“Fine.” My heart thudded in my ears. I couldn’t think. Mrs. Warwick cursed and hollered gibberish as the nurse wrapped restraints around her wrists and tied them to the bedrails.
Someone was tapping my shoulder. “Shouldn’t we give her some benzos?” Jeff, the medical student, was asking. I took a deep breath and refocused. I explained that in most cases of delirium, benzodiazepines—antianxiety medicines that include diazepam (Valium)—can actually worsen symptoms. Instead, I asked the nurse to give her haloperidol (Haldol), an antipsychotic that can safely calm a delirious patient.
The Haldol wouldn’t take effect for at least 30 minutes. I feared that Mrs. Warwick would go into cardiac arrest or have an arrhythmia or a stroke or be overwhelmed by infection, and I didn’t know what else to do. We were going nowhere with our diagnoses while my patient was plummeting downhill.
Leah, the intern, interrupted my frantic thoughts. “I keep thinking this looks like DT,” she said. “Though I know it can’t be…”
DT is an abbreviation for delirium tremens, a life-threatening state that affects 5 percent of people withdrawing from alcohol. People with DT are disoriented, sweaty, and febrile, and they sometimes hallucinate. Dangerous cardiac arrhythmias and respiratory failure can lead to death. A century ago, 37 percent of people with DT died; nowadays, due to better treatment, it is about 5 percent.
“You can’t have DT with one glass of wine a day,” I said, my mind furiously trying to piece things together.
Mr. Warwick walked back in at that moment. He was shocked to find his wife tied to the bed, wailing. He demanded to know what was going on. I gulped and hoped what I was about to say wouldn’t offend him. “I know you said your wife didn’t drink much, but she looks like she might be withdrawing from alcohol. Is it possible that she drinks more than you told us?”
He stared at me, his face blank, and I started to apologize. But then he lifted a hand. “Truth is, she drinks a lot.” Tears formed in his eyes. “Much more in the last three years, since she retired. She drinks when I’m at work. She thinks it’s a secret. I thought she’d stop on the cruise, since we’d be together all the time. I didn’t know stopping could make her so ill.”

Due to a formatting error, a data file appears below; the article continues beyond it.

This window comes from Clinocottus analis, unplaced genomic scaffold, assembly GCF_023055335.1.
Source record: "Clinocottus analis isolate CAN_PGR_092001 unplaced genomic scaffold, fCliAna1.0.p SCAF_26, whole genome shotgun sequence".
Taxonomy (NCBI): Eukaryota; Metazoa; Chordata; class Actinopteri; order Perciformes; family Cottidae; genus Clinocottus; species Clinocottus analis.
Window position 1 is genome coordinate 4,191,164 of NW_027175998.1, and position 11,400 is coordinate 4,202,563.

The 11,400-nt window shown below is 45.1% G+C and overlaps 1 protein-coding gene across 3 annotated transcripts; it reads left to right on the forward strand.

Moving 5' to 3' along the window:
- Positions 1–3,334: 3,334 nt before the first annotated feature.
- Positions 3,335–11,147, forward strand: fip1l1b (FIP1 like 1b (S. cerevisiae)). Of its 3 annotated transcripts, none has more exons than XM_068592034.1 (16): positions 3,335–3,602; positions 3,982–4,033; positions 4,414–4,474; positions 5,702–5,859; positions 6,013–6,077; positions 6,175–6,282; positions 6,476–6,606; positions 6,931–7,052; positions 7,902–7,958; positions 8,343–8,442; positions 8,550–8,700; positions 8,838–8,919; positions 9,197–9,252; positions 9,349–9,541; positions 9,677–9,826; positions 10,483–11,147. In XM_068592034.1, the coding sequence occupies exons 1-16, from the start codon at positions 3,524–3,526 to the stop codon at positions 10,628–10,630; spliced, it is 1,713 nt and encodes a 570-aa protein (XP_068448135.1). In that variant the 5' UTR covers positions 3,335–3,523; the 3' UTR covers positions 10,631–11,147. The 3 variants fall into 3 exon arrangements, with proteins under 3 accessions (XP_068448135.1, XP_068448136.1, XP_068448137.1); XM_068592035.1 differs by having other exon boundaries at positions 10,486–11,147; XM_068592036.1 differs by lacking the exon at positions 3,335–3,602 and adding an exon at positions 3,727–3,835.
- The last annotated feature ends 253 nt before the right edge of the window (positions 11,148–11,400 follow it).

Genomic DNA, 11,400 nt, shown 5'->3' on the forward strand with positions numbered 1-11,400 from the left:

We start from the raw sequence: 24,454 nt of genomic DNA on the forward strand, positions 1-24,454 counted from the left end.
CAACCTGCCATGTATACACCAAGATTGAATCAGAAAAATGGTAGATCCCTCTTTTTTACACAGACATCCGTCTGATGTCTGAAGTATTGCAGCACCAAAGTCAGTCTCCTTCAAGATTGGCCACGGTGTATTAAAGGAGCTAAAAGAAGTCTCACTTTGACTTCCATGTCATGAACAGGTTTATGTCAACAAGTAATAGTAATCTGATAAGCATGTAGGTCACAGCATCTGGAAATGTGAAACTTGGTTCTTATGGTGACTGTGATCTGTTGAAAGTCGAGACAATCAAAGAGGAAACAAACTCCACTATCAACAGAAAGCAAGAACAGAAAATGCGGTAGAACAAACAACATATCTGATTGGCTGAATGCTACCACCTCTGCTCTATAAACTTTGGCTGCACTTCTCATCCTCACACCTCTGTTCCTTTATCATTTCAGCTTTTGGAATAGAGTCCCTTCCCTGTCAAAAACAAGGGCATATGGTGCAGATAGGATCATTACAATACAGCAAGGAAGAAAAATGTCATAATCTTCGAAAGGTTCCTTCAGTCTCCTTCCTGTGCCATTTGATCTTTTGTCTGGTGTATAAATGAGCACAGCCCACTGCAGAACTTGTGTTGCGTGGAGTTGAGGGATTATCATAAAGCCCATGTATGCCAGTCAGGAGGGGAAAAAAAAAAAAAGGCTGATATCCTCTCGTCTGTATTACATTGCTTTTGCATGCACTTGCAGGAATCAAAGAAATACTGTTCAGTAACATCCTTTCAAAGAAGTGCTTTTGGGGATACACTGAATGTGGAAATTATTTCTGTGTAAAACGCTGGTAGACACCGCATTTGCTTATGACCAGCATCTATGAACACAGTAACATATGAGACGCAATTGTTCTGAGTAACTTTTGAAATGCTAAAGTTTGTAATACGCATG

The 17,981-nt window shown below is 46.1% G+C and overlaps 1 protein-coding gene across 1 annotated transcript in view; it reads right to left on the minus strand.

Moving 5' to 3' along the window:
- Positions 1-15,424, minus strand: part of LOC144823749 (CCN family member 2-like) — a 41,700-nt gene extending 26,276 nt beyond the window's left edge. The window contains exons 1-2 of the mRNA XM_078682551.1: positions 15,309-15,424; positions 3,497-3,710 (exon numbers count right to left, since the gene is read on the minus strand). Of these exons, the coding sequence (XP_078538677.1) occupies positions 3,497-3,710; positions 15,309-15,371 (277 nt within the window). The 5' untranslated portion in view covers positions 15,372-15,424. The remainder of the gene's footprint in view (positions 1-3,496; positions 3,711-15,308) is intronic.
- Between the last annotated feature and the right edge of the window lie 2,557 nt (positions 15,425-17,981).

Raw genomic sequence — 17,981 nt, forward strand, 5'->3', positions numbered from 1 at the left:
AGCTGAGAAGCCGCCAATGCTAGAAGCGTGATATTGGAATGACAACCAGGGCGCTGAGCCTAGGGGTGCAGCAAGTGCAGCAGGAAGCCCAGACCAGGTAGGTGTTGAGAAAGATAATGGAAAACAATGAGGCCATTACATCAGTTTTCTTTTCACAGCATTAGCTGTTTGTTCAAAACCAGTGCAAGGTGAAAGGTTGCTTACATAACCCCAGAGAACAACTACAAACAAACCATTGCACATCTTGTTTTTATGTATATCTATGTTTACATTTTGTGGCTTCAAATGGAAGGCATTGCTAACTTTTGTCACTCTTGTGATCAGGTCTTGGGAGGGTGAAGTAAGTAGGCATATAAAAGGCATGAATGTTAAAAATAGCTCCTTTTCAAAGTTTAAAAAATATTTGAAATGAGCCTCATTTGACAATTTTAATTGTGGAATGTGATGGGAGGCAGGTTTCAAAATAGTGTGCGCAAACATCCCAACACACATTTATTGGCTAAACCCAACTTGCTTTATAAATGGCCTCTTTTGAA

Now things were starting to make sense. “So she was drinking a lot, and then on the cruise she was having only one drink a day, for the last four days.” I was thinking out loud. “She felt poorly because she was starting to go into alcohol withdrawal. And now she’s in delirium tremens.”
I turned to my team and the nurse. “We need to get benzos on board—now.”
The nurse hurried off, and the medical student looked confused. “But you said they were dangerous in delirium.”
I explained that in alcohol withdrawal syndromes, benzodiazepines can be lifesaving. Neurons in the brain strive to maintain a balance (homeostasis) between sedation and excitement. There are two main types of neurotransmitters involved. GABA is inhibitory and causes sedation; glutamate, its opposite, is excitatory. Specific receptors on the neurons detect GABA (the GABA receptor) and glutamate (the NMDA receptor). Alcohol is sensed through the GABA receptor. Like GABA, it enhances sedation. In a chronic drinker, the presence of all that sedating alcohol in the body means that the neurons don’t need so many GABA receptors. They cut down on those and create more excitatory NMDA receptors.
When a chronic drinker abruptly stops drinking, the balance is thrown off. With fewer inhibiting GABA receptors and more excitatory NMDA/glutamate receptors, the neurons become overstimulated. In mild alcohol withdrawal, a person will become jittery, anxious, and irritable; in DT, the person’s system will go haywire. Benzodiazepines, like alcohol, work at the GABA receptor and induce a sedated and safer state. The benzodiazepines can then be tapered off gradually while the brain resets its balance.
When Mrs. Warwick left the hospital five days later, she was back to normal, minus any plans to drink alcohol ever again. “Scared straight,” the medical student remarked after the Warwicks headed back to England. That would be great, I told him, but I knew she would probably drink again if she didn’t seek help.
The key to preventing DT in any hospitalized patient with a drinking problem is giving benzodiazepines as soon as possible. But doing so depends on our ability to recognize a patient at risk. Too often we overlook the diagnosis in people who don’t look like alcoholics—especially older women, up to 8 percent (pdf) of whom have an alcohol problem.
Sometimes a missed drink, whether missed by the drinker or by the doctor, can be a matter of life and death.
Anna Reisman is an internist in West Haven, Connecticut. The cases described in Vital Signs are real, but names and certain details have been changed.